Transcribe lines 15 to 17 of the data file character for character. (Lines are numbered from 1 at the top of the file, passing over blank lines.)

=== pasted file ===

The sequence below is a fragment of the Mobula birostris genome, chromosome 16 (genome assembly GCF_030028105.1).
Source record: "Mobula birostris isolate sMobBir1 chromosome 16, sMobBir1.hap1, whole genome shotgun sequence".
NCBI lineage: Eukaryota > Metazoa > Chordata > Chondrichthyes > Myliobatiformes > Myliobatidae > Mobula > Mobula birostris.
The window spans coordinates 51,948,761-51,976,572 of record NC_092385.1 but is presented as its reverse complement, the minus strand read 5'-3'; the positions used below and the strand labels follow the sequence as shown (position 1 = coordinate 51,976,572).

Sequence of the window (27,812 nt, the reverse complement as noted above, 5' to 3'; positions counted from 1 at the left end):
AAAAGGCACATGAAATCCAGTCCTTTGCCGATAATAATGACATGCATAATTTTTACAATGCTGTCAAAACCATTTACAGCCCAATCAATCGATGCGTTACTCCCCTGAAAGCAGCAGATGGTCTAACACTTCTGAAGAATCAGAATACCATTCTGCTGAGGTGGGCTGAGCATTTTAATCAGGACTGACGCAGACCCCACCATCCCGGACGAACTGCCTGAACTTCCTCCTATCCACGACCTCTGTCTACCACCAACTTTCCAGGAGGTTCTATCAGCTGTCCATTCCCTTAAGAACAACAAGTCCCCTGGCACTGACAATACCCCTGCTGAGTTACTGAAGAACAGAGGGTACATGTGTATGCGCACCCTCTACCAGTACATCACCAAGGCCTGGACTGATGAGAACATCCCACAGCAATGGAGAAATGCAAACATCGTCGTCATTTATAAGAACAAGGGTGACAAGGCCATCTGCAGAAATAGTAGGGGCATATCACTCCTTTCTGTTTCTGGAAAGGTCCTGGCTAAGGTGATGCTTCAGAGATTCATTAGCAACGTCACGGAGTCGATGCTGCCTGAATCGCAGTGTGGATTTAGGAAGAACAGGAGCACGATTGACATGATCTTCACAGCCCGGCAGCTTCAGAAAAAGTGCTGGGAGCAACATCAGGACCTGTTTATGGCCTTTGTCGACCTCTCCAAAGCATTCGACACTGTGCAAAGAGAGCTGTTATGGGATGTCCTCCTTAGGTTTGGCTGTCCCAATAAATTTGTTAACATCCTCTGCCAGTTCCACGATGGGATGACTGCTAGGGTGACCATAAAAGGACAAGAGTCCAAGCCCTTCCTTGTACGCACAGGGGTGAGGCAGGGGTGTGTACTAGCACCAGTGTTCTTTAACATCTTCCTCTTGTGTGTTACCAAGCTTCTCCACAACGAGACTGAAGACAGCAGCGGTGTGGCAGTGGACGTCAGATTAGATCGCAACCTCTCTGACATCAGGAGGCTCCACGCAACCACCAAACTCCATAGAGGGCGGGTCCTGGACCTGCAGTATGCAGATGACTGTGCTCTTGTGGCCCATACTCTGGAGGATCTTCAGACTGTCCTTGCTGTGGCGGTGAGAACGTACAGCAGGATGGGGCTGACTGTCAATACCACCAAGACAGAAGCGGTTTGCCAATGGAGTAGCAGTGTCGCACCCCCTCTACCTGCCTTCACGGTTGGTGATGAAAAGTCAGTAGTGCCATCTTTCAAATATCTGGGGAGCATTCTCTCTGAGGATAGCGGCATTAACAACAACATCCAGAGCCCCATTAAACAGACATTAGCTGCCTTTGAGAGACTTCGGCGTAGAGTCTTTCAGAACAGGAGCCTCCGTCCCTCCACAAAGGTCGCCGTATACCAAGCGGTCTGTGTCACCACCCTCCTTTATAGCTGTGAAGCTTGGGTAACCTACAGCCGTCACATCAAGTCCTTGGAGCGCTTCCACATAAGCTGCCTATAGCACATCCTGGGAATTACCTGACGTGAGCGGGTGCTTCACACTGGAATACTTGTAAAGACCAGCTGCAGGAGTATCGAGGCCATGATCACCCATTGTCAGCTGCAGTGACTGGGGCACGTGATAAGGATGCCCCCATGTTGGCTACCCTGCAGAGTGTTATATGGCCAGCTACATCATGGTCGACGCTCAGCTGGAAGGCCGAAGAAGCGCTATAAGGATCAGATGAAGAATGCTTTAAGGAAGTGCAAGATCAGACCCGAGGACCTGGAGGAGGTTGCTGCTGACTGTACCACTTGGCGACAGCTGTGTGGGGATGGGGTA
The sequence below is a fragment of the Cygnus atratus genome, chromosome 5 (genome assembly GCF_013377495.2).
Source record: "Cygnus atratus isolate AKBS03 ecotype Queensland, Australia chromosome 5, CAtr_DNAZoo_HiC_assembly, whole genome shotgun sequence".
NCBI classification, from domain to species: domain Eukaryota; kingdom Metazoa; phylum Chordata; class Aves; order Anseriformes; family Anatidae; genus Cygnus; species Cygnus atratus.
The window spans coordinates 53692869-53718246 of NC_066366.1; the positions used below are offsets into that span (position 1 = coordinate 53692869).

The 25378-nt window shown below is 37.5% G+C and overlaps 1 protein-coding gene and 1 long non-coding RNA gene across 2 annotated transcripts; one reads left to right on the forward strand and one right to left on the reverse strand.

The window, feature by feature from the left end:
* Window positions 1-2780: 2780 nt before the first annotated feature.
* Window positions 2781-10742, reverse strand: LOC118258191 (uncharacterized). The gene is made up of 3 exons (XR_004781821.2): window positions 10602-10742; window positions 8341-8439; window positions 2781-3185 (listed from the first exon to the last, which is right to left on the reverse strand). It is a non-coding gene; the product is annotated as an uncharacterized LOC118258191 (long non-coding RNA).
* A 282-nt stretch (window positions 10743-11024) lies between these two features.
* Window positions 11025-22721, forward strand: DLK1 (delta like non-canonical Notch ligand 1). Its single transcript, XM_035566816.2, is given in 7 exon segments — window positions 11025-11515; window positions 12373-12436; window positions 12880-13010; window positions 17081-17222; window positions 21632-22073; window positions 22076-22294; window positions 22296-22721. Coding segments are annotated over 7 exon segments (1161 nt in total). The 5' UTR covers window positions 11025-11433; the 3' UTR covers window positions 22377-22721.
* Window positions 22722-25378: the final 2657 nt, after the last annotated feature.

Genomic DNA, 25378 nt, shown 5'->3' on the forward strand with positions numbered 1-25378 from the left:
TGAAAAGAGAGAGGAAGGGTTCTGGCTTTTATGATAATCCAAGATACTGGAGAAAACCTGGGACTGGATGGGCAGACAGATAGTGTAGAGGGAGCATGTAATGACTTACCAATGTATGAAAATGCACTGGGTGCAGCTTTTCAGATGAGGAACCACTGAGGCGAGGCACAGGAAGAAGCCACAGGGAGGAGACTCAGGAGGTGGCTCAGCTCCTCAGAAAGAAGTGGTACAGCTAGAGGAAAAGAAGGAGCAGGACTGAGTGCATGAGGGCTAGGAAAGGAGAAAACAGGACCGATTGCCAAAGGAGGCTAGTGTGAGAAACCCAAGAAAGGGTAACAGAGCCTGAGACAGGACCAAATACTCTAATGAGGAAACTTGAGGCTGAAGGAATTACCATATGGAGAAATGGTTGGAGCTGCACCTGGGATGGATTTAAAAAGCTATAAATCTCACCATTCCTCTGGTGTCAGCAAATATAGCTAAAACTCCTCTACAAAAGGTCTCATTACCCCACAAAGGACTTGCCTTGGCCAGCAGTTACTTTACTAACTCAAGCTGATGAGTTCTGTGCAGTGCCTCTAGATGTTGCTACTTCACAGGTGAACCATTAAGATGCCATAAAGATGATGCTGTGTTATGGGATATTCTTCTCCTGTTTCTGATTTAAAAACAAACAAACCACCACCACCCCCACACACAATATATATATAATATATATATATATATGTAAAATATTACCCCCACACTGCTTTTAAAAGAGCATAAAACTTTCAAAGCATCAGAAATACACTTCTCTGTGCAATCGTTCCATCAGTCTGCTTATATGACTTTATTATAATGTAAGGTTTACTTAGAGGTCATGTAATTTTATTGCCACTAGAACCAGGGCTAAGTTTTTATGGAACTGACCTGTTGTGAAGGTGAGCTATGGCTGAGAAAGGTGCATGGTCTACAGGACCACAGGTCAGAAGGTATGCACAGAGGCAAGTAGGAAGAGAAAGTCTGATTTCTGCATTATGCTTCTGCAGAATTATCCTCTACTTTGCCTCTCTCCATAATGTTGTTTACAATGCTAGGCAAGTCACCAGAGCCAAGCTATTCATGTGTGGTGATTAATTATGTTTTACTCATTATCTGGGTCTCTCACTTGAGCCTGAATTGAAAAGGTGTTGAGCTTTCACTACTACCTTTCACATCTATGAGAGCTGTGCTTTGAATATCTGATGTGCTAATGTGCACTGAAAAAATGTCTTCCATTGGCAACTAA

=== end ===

* A 282-nt stretch (window positions 10743-11024) lies between these two features.
* Window positions 11025-22721, forward strand: DLK1 (delta like non-canonical Notch ligand 1). Its single transcript, XM_035566816.2, is given in 7 exon segments — window positions 11025-11515; window positions 12373-12436; window positions 12880-13010; window positions 17081-17222; window positions 21632-22073; window positions 22076-22294; window positions 22296-22721. Coding segments are annotated over 7 exon segments (1161 nt in total). The 5' UTR covers window positions 11025-11433; the 3' UTR covers window positions 22377-22721.
* Window positions 22722-25378: the final 2657 nt, after the last annotated feature.